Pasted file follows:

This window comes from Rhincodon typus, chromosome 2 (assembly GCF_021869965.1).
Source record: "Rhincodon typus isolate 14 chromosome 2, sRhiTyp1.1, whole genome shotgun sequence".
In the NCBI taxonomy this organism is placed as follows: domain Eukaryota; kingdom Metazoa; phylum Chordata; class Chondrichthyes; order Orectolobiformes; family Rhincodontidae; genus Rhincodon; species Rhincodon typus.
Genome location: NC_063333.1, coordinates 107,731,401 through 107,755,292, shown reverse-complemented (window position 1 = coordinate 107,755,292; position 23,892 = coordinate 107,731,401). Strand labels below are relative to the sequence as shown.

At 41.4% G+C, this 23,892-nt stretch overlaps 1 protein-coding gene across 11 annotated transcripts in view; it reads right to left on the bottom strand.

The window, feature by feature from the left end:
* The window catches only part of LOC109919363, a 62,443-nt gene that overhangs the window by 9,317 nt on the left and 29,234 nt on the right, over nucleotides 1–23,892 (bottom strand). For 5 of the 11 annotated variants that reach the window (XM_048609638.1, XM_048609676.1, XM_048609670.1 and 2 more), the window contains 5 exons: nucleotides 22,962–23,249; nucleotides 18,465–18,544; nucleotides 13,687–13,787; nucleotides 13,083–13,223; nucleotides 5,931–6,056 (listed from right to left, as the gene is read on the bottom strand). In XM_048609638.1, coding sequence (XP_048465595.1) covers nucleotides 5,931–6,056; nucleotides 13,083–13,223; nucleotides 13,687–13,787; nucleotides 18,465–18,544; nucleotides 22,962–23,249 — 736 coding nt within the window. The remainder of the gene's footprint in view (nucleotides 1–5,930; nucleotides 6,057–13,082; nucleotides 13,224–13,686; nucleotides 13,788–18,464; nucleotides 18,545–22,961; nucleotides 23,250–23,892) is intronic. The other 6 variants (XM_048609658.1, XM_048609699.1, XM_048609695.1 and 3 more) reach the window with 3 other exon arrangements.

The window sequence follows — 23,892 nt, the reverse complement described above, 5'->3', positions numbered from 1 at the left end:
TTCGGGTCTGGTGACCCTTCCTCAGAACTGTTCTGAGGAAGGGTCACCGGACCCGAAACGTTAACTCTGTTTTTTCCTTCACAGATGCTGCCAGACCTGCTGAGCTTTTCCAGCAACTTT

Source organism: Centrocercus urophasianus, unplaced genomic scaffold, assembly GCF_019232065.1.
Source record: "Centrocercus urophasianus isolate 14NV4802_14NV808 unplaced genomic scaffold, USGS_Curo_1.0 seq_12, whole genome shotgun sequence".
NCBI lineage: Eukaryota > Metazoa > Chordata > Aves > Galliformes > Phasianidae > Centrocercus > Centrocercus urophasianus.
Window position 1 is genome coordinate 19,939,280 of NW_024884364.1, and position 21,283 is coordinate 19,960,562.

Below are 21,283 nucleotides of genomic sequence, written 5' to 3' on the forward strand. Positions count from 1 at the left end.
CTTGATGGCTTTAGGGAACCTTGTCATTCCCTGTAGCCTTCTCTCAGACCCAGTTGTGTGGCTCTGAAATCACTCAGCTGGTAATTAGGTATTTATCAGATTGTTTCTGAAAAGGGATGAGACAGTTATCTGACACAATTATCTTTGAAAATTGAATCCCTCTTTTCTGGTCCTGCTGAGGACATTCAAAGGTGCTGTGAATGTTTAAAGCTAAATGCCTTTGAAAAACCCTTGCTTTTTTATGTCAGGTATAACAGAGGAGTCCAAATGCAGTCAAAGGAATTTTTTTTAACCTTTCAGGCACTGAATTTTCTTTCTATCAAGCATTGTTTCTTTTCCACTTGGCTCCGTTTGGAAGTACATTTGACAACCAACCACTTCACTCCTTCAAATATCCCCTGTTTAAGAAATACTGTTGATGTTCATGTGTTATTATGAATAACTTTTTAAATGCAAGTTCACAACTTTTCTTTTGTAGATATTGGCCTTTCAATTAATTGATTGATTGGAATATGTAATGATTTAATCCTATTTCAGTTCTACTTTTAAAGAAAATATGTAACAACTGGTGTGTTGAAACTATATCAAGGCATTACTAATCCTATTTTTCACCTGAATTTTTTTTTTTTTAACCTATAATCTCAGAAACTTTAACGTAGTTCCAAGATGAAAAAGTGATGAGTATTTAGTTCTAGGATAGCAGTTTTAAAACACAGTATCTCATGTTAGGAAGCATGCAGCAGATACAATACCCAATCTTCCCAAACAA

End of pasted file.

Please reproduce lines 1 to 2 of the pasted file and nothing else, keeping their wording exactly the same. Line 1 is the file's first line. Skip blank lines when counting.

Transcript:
This window comes from Rhincodon typus, chromosome 2 (assembly GCF_021869965.1).
Source record: "Rhincodon typus isolate 14 chromosome 2, sRhiTyp1.1, whole genome shotgun sequence".